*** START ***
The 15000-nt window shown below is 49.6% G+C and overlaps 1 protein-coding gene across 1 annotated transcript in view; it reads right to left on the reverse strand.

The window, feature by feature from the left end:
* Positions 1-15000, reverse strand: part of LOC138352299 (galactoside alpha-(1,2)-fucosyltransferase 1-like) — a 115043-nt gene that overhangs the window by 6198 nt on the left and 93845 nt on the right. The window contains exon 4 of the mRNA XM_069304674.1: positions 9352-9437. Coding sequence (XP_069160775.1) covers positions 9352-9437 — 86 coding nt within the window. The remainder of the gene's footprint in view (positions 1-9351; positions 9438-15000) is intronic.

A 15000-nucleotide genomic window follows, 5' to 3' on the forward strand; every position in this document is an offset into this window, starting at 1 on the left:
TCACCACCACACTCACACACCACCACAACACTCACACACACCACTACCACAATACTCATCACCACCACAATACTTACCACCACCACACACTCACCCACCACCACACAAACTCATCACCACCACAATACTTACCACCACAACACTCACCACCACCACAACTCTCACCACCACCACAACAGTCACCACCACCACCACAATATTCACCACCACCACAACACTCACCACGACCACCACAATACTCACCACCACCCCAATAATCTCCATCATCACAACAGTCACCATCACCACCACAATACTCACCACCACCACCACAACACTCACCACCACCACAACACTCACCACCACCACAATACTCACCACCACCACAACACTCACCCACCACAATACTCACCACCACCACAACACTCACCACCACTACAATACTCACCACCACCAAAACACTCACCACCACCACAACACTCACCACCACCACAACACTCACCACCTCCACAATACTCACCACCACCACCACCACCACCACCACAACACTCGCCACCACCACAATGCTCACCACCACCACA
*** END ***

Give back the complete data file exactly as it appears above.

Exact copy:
The 15000-nt window shown below is 49.6% G+C and overlaps 1 protein-coding gene across 1 annotated transcript in view; it reads right to left on the reverse strand.

The window, feature by feature from the left end:
* Positions 1-15000, reverse strand: part of LOC138352299 (galactoside alpha-(1,2)-fucosyltransferase 1-like) — a 115043-nt gene that overhangs the window by 6198 nt on the left and 93845 nt on the right. The window contains exon 4 of the mRNA XM_069304674.1: positions 9352-9437. Coding sequence (XP_069160775.1) covers positions 9352-9437 — 86 coding nt within the window. The remainder of the gene's footprint in view (positions 1-9351; positions 9438-15000) is intronic.

A 15000-nucleotide genomic window follows, 5' to 3' on the forward strand; every position in this document is an offset into this window, starting at 1 on the left:
TCACCACCACACTCACACACCACCACAACACTCACACACACCACTACCACAATACTCATCACCACCACAATACTTACCACCACCACACACTCACCCACCACCACACAAACTCATCACCACCACAATACTTACCACCACAACACTCACCACCACCACAACTCTCACCACCACCACAACAGTCACCACCACCACCACAATATTCACCACCACCACAACACTCACCACGACCACCACAATACTCACCACCACCCCAATAATCTCCATCATCACAACAGTCACCATCACCACCACAATACTCACCACCACCACCACAACACTCACCACCACCACAACACTCACCACCACCACAATACTCACCACCACCACAACACTCACCCACCACAATACTCACCACCACCACAACACTCACCACCACTACAATACTCACCACCACCAAAACACTCACCACCACCACAACACTCACCACCACCACAACACTCACCACCTCCACAATACTCACCACCACCACCACCACCACCACCACAACACTCGCCACCACCACAATGCTCACCACCACCACA